What learning math sometimes looks like – rectangle edition

Recently my younger son and I have been study some introductory geometry in our Prealgebra book, and several of the questions in this chapter have sparked great conversations. Today I saw a fascinating question about a rectangle and couldn’t wait to hear his ideas. So, off we went.

We talk through the problem for a bit at the start – this is a challenging problem just to understand! Since he’s a little stuck, he decides to try out a few test cases and draws a 2×1 rectangle. This simple rectangle immediately gives him some new ideas – great start!

It is nice to hear all of his ideas, and especially “I think I see something . . . . ”


I broke the talk into two pieces when it seemed that his idea at the end of the last video didn’t quite work. The trouble he’s run into is that when the width increases by two units the area changes in a way that is different that when the length increased by one unit.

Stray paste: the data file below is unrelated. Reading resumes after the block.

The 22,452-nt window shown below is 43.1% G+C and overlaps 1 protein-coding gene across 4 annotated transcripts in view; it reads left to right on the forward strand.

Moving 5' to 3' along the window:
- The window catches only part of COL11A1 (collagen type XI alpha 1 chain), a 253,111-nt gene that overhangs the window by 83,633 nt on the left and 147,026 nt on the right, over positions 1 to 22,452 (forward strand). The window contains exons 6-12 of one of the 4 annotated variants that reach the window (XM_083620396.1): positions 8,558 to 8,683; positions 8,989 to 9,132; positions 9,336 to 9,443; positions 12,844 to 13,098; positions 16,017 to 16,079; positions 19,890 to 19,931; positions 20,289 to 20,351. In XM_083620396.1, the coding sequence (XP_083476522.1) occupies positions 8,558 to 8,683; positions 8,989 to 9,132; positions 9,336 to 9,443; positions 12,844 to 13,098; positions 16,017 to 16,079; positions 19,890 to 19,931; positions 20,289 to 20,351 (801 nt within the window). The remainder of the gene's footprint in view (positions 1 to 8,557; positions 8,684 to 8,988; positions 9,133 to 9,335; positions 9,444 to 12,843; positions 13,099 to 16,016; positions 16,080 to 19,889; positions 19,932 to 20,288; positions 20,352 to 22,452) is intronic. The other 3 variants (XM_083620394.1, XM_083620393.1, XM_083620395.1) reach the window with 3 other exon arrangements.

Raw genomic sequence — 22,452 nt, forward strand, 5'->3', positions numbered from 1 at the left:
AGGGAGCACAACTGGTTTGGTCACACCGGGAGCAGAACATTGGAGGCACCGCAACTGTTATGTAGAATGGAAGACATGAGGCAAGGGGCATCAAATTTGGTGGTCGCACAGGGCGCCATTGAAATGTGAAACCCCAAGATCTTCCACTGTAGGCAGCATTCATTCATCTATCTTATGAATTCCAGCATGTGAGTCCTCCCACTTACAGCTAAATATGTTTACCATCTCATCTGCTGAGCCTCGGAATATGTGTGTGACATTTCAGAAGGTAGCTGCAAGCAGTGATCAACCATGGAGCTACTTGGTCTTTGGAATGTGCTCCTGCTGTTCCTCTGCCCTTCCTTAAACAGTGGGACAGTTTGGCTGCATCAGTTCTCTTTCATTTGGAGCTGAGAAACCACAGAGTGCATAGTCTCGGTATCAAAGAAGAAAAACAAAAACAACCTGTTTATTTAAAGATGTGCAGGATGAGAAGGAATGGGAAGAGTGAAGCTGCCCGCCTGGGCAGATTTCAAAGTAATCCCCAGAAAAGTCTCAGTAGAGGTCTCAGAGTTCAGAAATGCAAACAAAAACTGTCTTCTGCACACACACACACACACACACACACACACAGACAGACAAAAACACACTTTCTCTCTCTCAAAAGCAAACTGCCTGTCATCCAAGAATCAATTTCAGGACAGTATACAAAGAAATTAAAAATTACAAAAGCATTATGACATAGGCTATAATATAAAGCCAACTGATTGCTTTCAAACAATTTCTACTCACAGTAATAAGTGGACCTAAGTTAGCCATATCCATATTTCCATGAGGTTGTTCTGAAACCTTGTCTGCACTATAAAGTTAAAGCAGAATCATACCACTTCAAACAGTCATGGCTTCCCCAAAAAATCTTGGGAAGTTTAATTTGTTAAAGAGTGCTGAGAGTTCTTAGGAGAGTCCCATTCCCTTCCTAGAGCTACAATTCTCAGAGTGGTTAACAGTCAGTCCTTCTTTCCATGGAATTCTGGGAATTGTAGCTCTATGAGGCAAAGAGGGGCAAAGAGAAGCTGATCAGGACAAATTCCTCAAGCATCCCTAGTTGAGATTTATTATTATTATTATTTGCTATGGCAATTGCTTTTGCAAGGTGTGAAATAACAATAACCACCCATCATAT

One bit of luck is that he’s working with some small numbers and that probably helped him notice that the change was twice what he was expecting. Upon noticing that fact, he’s able to write down the dimensions of the rectangle. The last part for him is just checking. At the end I show him a little bit of geometry that was hiding in the problem that helps us simplify the calculations a little.


When I think of what learning math looks like, a lot of the ideas in these two videos are what I think of. When I think of kids who are not enjoying learning math – or worse – I’d love to walk through a problem like this, or even just show them the ideas here so that they can see what learning math looks like. Questions, ideas, trying out a few things here and there, trying to find what works and what doesn’t, and maybe even finding the solution to a pretty challenging problem.

Fun morning!

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